I’ve given many talks locally and around my state about opioid use disorder and its treatment with medications. I’ve talked to probation and parole officers, to EMS workers, and other members of the community. I’ve spoken at churches, university conferences, to community groups, and with DSS workers. I’ve talked to groups of doctors and to nurses. I hate talking in front of people, but after I get started, I lose myself in trying to communicate the important message that medications used to treatment opioid use disorder do work.

I am deeply grateful to be chosen for this distinguished award. The winners in previous years are most impressive people, so these are big shoes to fill.

I plan to continue to advocate as I can, by letter writing, giving talks when asked, and…by continuing this blog.

Primary Care Difficult to Find for OTP Patients

This area where I now live is odd in some ways. It’s beautiful country, but odd. Around here, people must “apply” to become patients of local medical practices. This isn’t because of COVID; it was like this before too.

Many of my patients tell me they keep getting turned down when they apply to be patients at local practices. Some of these patients have no insurance, some have Medicaid, and some have private insurance. Sometimes they wonder aloud to me if they were turned down because they truthfully revealed they had opioid use disorder and were being treated with either methadone or buprenorphine.

There’s just no way to know. It would be illegal, of course, for practitioners to turn down a patient for primary care because they have opioid use disorder, whether they are in or out of treatment. But usually these patients aren’t given an exact reason why they are being turned down for care. They are usually told something vague, like, “Our providers don’t have the expertise to treat your medical conditions.”

I’d love to do a little undercover investigation of this situation, but just don’t have the time.

But last week, I saw a new patient seeking treatment for her opioid use disorder. She had other medical issues that had long been neglected. This is not unusual, because active substance use disorders often push other health issues into the background of a patient’s attention. However, this patient told me she had gone to a local medical clinic for help, both for her drug use and for other medical issues. She was turned away without being seen. She was told she had to get help with her drug use first.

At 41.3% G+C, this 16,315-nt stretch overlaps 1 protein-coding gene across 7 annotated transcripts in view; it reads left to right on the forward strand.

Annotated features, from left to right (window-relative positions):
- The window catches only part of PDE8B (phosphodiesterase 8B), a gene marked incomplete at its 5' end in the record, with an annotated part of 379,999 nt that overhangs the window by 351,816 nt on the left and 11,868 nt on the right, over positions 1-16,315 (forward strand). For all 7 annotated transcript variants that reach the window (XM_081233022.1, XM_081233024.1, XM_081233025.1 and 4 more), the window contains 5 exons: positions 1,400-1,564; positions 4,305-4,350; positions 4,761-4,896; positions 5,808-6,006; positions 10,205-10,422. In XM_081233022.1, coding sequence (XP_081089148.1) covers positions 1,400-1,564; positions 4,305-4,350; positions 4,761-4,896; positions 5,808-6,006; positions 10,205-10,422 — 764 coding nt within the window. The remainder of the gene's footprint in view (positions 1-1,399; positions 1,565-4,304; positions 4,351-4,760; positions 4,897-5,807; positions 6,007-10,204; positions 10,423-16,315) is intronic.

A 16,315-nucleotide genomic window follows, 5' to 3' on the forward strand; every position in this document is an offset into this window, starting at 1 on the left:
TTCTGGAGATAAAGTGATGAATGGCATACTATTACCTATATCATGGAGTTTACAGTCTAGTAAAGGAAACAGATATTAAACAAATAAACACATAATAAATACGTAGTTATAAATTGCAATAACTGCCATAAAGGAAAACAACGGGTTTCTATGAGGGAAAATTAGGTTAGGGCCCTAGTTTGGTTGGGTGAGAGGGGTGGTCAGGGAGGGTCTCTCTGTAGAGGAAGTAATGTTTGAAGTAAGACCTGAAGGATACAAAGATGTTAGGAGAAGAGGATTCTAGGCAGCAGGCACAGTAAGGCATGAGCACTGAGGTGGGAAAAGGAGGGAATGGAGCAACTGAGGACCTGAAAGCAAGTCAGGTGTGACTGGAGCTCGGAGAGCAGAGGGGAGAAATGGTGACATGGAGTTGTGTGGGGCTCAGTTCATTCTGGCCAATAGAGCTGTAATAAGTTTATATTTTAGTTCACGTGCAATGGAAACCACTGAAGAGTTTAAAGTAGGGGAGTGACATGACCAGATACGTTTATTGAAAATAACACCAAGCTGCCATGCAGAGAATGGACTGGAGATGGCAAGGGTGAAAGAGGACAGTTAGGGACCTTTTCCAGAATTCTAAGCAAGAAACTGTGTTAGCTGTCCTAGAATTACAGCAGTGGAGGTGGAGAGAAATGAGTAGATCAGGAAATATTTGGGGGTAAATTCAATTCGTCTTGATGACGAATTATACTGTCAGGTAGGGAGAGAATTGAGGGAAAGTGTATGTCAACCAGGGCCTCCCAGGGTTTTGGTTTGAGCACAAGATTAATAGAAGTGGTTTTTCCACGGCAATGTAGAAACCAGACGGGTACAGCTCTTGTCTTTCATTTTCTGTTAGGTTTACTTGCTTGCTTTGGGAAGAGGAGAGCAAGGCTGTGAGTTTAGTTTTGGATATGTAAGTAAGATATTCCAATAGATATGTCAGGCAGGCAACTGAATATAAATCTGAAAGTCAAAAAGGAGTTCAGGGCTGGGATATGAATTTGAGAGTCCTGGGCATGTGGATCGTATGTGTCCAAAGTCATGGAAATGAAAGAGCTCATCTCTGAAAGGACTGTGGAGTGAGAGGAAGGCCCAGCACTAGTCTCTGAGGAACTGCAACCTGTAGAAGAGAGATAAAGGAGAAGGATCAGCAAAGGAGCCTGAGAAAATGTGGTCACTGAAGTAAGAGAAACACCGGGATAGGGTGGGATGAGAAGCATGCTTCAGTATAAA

She went to an FQHC, an abbreviation for Federally Qualified Health Clinic.

It isn’t easy for a medical clinic to get FQHC designation. These clinics need to meet certain standards, including making medical care easier to obtain by using a sliding scale for payment. That is, the less money a patient has, the less they are charged for care. The benefit of being an FQHC is that they get paid more for Medicaid and Medicare patients, because they are providing affordable care for low-income people.

But my patient got no care.

As she told it, at her first visit she disclosed her regular illicit opioid and methamphetamine use and asked for help with those problems along with other medical problems. She had severe joint pains of her hands and a few other common medical symptoms. She says she was told she could not receive care until she got her addiction under control. The patient sensed this wasn’t right, and asked to talk to the office manager, who told her the provider didn’t feel comfortable treating any of her medical problems because her drug use would interfere. Again, she was told she could return when she got her addiction “under control.”

She says she received no referral for treatment of her addiction.

I asked the patient if she wanted me to call this office to tell them she’s now in treatment, and she said yes, but please wait until she could see if our treatment was going to work. I agreed.

On her seventh day of treatment, she looked and felt much better. She felt stable on her dose of buprenorphine 16mg per day and she had no cravings for opioids or opioid withdrawal. She had not used any heroin since admission, though she did smoke a small amount of methamphetamine on her fifth day of treatment. This is not unusual, and she was talking to her counselor about her triggers for methamphetamine use.

I asked again if she wanted me to call the FQHC, for her to get her needed primary medical care done there. She said yes, she had to go there, since they were the only care available for low-income patients near her home.

So I called them. I was angry for the way she had been treated, and truth be told, spoiling for a verbal fight. Fortunately, I had a pharmacy student shadowing me that day.